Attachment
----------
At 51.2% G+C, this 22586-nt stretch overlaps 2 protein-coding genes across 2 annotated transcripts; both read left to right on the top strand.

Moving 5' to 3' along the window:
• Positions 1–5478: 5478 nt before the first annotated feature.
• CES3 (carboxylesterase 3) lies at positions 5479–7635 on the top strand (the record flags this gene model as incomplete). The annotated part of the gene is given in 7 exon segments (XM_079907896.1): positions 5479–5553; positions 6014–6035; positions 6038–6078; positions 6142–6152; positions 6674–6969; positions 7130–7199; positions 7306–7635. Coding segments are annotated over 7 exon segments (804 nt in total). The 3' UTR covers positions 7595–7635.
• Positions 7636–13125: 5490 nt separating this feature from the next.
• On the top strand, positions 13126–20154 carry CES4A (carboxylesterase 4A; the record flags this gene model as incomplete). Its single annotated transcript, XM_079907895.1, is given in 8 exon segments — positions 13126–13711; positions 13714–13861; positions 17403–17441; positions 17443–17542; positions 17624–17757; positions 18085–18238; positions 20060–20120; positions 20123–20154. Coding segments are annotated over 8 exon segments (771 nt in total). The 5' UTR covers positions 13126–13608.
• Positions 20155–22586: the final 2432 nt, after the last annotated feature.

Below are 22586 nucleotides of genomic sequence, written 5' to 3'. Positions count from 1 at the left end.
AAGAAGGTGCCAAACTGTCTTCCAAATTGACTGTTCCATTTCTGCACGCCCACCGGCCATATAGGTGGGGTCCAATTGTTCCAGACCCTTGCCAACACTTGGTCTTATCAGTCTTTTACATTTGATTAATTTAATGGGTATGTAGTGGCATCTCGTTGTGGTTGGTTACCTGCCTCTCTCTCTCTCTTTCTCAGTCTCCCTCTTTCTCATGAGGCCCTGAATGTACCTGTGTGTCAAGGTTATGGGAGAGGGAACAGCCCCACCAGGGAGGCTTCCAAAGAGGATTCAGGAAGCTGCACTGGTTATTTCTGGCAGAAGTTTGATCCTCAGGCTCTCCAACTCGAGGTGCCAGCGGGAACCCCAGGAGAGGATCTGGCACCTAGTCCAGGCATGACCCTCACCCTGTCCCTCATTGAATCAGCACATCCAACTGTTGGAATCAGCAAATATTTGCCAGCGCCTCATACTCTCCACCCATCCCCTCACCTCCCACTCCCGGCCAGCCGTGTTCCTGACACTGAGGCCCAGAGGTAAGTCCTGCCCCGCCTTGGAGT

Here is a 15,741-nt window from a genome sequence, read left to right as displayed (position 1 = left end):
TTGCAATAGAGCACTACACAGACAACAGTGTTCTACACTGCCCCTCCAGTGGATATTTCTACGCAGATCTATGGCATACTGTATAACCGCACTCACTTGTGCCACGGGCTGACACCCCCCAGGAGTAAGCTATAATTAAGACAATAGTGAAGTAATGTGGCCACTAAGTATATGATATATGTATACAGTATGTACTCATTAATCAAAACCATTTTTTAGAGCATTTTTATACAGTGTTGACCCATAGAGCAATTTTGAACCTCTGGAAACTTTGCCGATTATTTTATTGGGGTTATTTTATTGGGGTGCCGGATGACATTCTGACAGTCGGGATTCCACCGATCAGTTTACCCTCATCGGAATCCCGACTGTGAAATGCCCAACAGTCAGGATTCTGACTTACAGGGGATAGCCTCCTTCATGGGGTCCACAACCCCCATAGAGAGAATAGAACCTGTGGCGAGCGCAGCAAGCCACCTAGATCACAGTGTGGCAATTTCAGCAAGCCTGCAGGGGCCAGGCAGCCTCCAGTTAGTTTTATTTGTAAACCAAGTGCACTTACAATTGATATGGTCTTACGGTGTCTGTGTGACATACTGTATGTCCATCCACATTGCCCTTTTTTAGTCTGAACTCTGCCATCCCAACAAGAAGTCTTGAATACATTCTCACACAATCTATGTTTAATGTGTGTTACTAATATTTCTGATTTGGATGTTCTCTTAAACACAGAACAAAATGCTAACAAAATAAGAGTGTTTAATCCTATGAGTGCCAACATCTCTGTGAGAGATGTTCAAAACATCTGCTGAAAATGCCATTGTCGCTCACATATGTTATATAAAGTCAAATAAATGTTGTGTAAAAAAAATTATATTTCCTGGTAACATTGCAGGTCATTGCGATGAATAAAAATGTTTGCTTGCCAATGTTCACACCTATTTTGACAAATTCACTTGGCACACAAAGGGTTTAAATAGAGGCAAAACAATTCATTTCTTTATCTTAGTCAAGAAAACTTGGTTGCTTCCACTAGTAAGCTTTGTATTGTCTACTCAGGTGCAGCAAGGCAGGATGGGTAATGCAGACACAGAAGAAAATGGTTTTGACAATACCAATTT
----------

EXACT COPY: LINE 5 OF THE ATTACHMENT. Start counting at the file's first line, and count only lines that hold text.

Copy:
• Positions 7636–13125: 5490 nt separating this feature from the next.